Home
In this issue
April 9, 2014

Jonathan Tobin: Why Did Kerry Lie About Israeli Blame?

Samuel G. Freedman: A resolution 70 years later for a father's unsettling legacy of ashes from Dachau

Jessica Ivins: A resolution 70 years later for a father's unsettling legacy of ashes from Dachau

Kim Giles: Asking for help is not weakness

Kathy Kristof and Barbara Hoch Marcus: 7 Great Growth Israeli Stocks

Matthew Mientka: How Beans, Peas, And Chickpeas Cleanse Bad Cholesterol and Lowers Risk of Heart Disease

Sabrina Bachai: 5 At-Home Treatments For Headaches

The Kosher Gourmet by Daniel Neman Have yourself a matzo ball: The secrets bubby never told you and recipes she could have never imagined

April 8, 2014

Lori Nawyn: At Your Wit's End and Back: Finding Peace

Susan B. Garland and Rachel L. Sheedy: Strategies Married Couples Can Use to Boost Benefits

David Muhlbaum: Smart Tax Deductions Non-Itemizers Can Claim

Jill Weisenberger, M.S., R.D.N., C.D.E : Before You Lose Your Mental Edge

Dana Dovey: Coffee Drinkers Rejoice! Your Cup Of Joe Can Prevent Death From Liver Disease

Chris Weller: Electric 'Thinking Cap' Puts Your Brain Power Into High Gear

The Kosher Gourmet by Marlene Parrish A gift of hazelnuts keeps giving --- for a variety of nutty recipes: Entree, side, soup, dessert

April 4, 2014

Rabbi David Gutterman: The Word for Nothing Means Everything

Charles Krauthammer: Kerry's folly, Chapter 3

Amy Peterson: A life of love: How to build lasting relationships with your children

John Ericson: Older Women: Save Your Heart, Prevent Stroke Don't Drink Diet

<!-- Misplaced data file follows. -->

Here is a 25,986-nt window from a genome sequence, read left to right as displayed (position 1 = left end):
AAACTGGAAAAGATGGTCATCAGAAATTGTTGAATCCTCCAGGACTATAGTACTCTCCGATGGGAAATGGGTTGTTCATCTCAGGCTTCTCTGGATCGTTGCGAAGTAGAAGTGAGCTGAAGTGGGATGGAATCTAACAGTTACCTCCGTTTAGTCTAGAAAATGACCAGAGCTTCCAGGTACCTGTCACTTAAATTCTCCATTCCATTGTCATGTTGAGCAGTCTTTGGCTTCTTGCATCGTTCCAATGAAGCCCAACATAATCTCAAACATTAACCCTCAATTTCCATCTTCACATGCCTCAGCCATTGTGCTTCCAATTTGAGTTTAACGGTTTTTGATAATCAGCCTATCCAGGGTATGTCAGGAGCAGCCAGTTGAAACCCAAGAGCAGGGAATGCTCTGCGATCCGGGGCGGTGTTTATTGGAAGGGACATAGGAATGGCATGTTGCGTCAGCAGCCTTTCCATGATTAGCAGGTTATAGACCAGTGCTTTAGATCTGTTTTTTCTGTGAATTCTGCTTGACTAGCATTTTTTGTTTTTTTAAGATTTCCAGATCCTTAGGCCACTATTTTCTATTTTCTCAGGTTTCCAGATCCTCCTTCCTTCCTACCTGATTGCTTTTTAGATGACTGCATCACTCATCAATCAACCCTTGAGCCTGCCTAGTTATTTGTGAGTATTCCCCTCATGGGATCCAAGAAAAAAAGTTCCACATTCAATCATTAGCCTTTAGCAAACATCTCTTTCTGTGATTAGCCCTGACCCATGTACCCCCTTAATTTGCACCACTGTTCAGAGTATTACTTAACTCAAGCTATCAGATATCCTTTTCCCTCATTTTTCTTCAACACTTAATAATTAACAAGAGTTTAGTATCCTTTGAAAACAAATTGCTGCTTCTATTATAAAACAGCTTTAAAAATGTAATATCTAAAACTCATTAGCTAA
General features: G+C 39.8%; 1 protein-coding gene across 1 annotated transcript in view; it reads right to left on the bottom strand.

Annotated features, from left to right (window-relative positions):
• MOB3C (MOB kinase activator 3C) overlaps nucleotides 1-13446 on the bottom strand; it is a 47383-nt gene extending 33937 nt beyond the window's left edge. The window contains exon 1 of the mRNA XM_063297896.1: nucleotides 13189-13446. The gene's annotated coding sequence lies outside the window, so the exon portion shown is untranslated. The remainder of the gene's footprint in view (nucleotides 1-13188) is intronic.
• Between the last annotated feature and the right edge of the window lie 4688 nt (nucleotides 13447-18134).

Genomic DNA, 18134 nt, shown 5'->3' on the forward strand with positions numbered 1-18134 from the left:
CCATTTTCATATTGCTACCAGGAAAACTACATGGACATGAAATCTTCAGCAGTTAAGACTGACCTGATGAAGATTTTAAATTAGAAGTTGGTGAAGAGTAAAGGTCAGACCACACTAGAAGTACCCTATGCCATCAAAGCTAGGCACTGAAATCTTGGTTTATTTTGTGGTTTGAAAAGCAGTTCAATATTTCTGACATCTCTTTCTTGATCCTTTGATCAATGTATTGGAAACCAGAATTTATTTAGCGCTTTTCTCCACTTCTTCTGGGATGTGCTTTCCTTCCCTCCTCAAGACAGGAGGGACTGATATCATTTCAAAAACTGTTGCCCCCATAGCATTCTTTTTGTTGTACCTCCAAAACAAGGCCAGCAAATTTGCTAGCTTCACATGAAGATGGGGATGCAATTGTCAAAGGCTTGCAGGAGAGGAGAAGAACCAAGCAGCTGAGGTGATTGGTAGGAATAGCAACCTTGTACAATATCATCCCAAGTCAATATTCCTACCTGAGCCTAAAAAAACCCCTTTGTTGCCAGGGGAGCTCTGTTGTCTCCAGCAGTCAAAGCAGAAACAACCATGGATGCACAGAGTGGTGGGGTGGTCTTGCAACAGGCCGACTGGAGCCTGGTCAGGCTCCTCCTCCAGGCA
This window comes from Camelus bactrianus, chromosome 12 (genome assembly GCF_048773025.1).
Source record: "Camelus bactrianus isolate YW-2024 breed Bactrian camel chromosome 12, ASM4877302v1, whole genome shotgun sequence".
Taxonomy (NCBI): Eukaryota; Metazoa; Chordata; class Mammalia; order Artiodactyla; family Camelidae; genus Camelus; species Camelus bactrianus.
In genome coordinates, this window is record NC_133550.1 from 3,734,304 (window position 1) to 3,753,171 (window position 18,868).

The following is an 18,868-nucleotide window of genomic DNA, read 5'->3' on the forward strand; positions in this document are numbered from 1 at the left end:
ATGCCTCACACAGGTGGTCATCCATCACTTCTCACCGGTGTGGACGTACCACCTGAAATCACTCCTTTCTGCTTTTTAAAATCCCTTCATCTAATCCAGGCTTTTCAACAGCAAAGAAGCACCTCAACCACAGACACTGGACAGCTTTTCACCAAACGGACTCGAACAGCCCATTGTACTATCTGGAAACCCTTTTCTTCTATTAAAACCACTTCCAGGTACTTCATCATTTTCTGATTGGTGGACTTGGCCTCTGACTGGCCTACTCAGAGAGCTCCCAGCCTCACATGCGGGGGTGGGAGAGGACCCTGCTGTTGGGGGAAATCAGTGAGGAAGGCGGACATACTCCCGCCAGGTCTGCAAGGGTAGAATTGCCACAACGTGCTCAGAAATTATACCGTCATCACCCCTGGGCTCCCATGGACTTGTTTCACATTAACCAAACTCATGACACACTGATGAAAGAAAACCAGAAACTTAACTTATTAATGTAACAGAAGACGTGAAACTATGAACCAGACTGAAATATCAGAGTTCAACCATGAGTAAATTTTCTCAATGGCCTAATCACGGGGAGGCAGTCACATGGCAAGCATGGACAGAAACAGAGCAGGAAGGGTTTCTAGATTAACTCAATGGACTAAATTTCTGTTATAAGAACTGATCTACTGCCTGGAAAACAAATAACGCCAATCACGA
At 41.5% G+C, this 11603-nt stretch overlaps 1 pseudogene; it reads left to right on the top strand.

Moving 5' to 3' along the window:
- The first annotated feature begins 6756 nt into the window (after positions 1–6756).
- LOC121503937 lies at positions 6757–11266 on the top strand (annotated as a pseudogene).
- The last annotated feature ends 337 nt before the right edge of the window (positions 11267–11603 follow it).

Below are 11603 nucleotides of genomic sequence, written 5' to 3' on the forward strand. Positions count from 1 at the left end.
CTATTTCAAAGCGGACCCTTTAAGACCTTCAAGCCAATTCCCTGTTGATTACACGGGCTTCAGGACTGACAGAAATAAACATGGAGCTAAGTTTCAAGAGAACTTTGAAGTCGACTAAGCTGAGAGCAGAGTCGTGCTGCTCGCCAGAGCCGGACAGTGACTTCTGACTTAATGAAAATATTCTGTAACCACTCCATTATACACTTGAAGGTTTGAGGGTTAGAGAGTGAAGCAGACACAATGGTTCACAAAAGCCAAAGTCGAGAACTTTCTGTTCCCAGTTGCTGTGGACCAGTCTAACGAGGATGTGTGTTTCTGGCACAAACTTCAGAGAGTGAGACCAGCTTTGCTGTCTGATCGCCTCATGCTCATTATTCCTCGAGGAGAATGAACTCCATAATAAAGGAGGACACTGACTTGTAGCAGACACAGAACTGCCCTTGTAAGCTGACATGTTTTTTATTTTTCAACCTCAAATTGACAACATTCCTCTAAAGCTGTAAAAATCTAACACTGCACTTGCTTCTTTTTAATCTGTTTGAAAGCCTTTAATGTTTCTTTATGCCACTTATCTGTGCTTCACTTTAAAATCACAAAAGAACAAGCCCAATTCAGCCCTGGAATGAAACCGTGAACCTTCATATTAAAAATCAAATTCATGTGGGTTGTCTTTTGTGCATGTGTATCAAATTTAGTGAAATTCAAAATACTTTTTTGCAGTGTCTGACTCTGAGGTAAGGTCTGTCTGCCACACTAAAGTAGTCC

John Ericson: Why 50 million Americans will still have spring allergies after taking meds

Cameron Huddleston: Best and Worst Buys of April 2014

Stacy Rapacon: Great Mutual Funds for Young Investors

Sarah Boesveld: Teacher keeps promise to mail thousands of former students letters written by their past selves

The Kosher Gourmet by Sharon Thompson Anyone can make a salad, you say. But can they make a great salad? (SECRETS, TESTED TECHNIQUES + 4 RECIPES, INCLUDING DRESSINGS)

April 2, 2014

Paul Greenberg: Death and joy in the spring

Dan Barry: Should South Carolina Jews be forced to maintain this chimney built by Germans serving the Nazis?

Mayra Bitsko: Save me! An alien took over my child's personality

Frank Clayton: Get happy: 20 scientifically proven happiness activities

Susan Scutti: It's Genetic! Obesity and the 'Carb Breakdown' Gene

Lecia Bushak: Why Hand Sanitizer May Actually Harm Your Health

Stacy Rapacon: Great Funds You Can Own for $500 or Less

Cameron Huddleston: 7 Ways to Save on Home Decor

The Kosher Gourmet by Steve Petusevsky Exploring ingredients as edible-stuffed containers (TWO RECIPES + TIPS & TECHINQUES)

Jewish World Review March 6, 2013/ 24 Adar, 5773

Economic Mobility

By Thomas Sowell




http://www.JewishWorldReview.com | Most people are not even surprised any more when they hear about someone who came here from Korea or Vietnam with very little money, and very little knowledge of English, who nevertheless persevered and rose in American society. Nor are we surprised when their children excel in school and go on to professional careers.

Yet, in utter disregard of such plain facts, so-called "social scientists" do studies which conclude that America is no longer a land of opportunity, and that upward mobility is a "myth." Even when these studies have lots of numbers in tables and equations that mimic the appearance of science, too often their conclusions depend on wholly arbitrary assumptions.

Even people regarded as serious academic scholars often measure social mobility by how many people from families in the lower part of the income distribution end up in higher income brackets. But social mobility — the opportunity to move up — cannot be measured solely by how much movement takes place.